Part of my admiration of patina comes from the philosophy that it is what the metal wants to naturally do. And part of my fascination comes from the mad scientist in me – playing with the metal, the chemicals, the heat, the timing – all in an effort to get the right patina shade. I love the Webster definition of patina: “the sheen on the surface of an old object, caused by age and much handling” – ah... much handling; I guess it is the mad scientist in me after all!
Simply put – a patina is what most would call “tarnish.” It’s the color the metal will turn in time by being exposed to the elements (air/light), it’s the change you see when the metal “oxidizes.” This can and will occur naturally but artists can also use the patination process to create depth and interest. You can create a patina on metal with chemicals (like liver of sulfur) or with natural substances (like egg yolks). A patina can give a piece character, a personal stamp, and individuality.
I mentioned four items I work with in the patination process:
- the metal
- the chemicals
- the heat
- the timing
The chemicals: Liver of Sulfur is the most common chemical for creating a patina on silver; there are specific chemicals for brass and other metals too. You can also place a silver piece in a closed bag of egg yolks to create a patina.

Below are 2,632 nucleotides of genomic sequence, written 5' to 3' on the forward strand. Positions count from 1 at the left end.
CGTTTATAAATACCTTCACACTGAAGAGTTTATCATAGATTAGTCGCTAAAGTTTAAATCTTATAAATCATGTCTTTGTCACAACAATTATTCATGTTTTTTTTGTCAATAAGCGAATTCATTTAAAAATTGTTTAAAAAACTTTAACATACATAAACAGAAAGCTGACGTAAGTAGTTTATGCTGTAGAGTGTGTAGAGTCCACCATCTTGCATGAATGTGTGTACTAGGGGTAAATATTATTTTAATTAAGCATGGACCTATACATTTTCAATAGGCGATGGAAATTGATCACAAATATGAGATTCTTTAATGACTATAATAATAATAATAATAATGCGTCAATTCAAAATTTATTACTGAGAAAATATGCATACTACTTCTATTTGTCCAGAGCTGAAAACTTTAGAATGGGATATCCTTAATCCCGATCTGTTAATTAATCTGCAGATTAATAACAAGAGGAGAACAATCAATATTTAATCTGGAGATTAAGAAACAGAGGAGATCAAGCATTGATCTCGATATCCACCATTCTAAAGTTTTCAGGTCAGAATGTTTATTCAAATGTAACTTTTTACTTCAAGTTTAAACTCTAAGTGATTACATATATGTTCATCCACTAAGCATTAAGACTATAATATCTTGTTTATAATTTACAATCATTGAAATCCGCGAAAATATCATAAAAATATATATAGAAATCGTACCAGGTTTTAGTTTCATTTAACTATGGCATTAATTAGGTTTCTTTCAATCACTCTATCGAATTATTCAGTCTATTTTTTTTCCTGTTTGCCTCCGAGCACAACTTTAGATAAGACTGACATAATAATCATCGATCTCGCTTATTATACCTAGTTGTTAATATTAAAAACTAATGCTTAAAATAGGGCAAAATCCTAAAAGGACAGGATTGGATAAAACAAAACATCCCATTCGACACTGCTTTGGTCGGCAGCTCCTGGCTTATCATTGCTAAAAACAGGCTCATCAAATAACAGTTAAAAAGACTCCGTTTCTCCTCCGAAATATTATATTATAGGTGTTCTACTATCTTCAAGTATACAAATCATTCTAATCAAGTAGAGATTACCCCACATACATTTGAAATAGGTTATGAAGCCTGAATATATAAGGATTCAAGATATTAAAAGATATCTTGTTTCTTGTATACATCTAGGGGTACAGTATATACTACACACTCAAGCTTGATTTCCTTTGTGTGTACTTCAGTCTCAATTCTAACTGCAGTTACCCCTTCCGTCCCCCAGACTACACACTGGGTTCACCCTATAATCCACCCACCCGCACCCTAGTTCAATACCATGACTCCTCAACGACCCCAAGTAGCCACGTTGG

The heat: If you are using a chemical to create a patina – you either need to heat the metal or heat the chemical to achieve optimal results.
The timing: Never leave an item unattended (excessive chemicals can damage/pit the surface)! I have had pieces turn black in a matter of seconds and others requiring many patina sessions – patina colors can begin as a goldish color, move to reds/pinks, move to greens/blues and finally to grey/black.
I found this explanation about timing from the AllExperts.com website
“CONTROL OF PATINA FROM LIVER OF SULFUR
1. Heat of the solution speeds up the process.
2. Saturation or concentration of solution speeds up the process.
3. Time in the solution determines the colors rendered
With these three points in mind, to stop the patina at a particular point of color means altering one or all of the above.”
Below are some pieces with patinas from the eSMArts team:
Joella of "Always Wired Bead Lady"